NethServer rsync-based procedures


(Davide Principi) #1

I want to propose the unification of the available methods to synchronize two ns7 instances and to upgrade ns6 to ns7 via rsync.

We developed both Upgrade with rsync and HotSync modules over Disaster recovery and the rsync command. By looking at how they are used, and how they are implemented I see they have a lot in common and I think we can make them one. For instance HotSync is said to be designed to quickly recover an hardware failure:

HotSync aims to reduce downtime in case of failure, syncing your NethServer with another one, that will be manually activated in case of master server failure.

…However I see it is used also as a tool to migrate to a different hardware. This is the same use case of ns6 upgrade via rsync procedure: migrate a ns6 system to a new ns7 system, on a different (newer) hardware. This is what the manual says about the rsync upgrade procedure

The process is much faster than a traditional backup and restore, also it minimizes the downtime for the users.

Furthermore if the ns6 hardware is still good I see somebody uses the two procedures together, following a two-steps upgrade path:

  • temporarily upgrade ns6 to ns7 via rsync on a spare system
  • use hotsync to move back the spare ns7 system to the ns6 hardware

This is actually equivalent to a live upgrade of ns6 to ns7, which is still under development.

By unifying the two procedures we can simplify both of them and reduce the risk of error due to the great number of manual operations and checks that they require today. I think we’re still too far from “simplifying the sysadmin’s life” on this field :blush:

What do you think? Can it be useful? /cc @dev_team


(Stéphane de Labrusse) #2

The affa rise like feature is really nice, I love it, also the rsync way to migrate a server from ns6 to ns7, I guess we could have less problem (at the dev level) to do a migration path than with a migration script where a lot of parameters must be analysed and debugged.

I do not know enough to help you at the moment to decide which one should stay alive, probably my heart could go to hotsync for two reasons

  • nethserver-cockpit-hotsync
  • rise feature

(Davide Principi) #3

Thanks for your feedback Stéphane, really appreciated!

I don’t know Affa, it seems an old project: is it still maintained?

I like a separate command for the “raise” operation, too, like hotsync does. I’d like a clear distinction between the two main operations:

  • sync (runs multiple times)
  • raise (runs once)

Both ns6upgrade and HotSync are really complex procedures that deal with running systems. They aim to minimize services downtime. They are run in a critical situation for a sysadmin: system downtime. I think our mission is to ease the life of the sysadmin in such critical situations, with a simple and reliable tool – no matter its complexity from developer’s point of view.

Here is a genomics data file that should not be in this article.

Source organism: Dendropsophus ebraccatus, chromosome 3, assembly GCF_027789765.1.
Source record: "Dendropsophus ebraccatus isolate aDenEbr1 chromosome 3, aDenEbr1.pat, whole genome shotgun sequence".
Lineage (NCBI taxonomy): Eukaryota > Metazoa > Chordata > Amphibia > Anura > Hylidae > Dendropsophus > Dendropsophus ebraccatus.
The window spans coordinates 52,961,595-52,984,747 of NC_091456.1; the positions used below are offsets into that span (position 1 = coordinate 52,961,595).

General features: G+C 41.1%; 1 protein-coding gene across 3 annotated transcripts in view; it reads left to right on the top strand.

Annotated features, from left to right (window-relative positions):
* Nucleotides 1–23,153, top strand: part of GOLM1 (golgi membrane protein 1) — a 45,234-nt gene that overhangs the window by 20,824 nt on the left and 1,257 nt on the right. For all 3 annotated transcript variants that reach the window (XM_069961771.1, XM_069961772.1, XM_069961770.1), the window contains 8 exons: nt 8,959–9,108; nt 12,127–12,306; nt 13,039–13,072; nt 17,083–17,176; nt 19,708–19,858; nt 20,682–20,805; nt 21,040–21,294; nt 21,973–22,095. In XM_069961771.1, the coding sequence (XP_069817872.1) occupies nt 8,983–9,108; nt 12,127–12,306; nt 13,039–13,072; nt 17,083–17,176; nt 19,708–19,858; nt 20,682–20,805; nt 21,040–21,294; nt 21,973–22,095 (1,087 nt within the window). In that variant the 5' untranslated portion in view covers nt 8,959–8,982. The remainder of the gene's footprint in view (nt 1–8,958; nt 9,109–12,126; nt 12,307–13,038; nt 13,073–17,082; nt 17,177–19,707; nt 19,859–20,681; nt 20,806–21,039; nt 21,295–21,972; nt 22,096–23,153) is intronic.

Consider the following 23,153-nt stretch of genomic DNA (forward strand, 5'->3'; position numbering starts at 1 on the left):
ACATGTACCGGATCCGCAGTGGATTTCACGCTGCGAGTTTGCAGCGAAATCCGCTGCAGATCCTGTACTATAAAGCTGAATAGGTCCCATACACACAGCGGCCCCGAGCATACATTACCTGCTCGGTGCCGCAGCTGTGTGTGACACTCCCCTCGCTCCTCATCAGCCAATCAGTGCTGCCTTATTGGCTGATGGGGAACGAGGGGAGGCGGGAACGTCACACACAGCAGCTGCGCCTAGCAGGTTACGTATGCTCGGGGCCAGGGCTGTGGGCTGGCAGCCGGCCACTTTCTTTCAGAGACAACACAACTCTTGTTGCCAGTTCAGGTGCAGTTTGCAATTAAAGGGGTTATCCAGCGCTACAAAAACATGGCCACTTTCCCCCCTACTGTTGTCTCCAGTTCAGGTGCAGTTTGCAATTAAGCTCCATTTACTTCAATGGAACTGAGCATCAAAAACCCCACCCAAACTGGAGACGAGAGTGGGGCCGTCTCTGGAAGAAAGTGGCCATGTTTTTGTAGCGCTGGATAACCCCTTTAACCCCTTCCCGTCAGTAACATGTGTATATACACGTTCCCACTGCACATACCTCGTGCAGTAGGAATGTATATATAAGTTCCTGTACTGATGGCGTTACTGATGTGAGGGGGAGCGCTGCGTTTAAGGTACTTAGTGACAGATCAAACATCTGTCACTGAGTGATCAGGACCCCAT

I want to address specific situations that make the life difficult during the raise operation, with automation, pre-condition checks, and additional setup.

  • IP duplication: during “raise” the source and destination have the same IP. Result is destination fails to set up the network
  • Network card renaming: due to different kernel release, network devices have different names from 6 to 7, but also could be different due to hardware differences. Manual intervention required
  • (specific to ns6upgrade): the Accounts provider may require manual AD setup during the “raise” procedure. Many forgot it!
  • post-backup-data event must be manually signaled at the end of the procedure. Many forgot it!

Most of the issues above affects also the Disaster recovery procedure. Maybe we can start by improving it!

About the sync phase I prefer the ns6upgrade approach over the HotSync one. The destination (aka “slave”) host has the control of everything, and no additional set up is required on the source system. The only exception is: installing a SSH key. I don’t know why HotSync runs a separate rsyncd service. I heard from @Stll0 and @alep that originally HotSync was over SSH too. I’d like to use SSH. What do you think?


(Stéphane de Labrusse) #4

Affa is no more maintained, it is a huge rsync program like hotsync. It was at the epoch really well implemented in SME Server, hence the rise feature.

Stop the master, launch the rise feature on the backup, and in a few minutes your server is back and functional…the dream of any sysadmin. However you have now a ton of issues because the project is down from the main developer, a frenchy took back the project now, but I don’t know much on it today :slight_smile: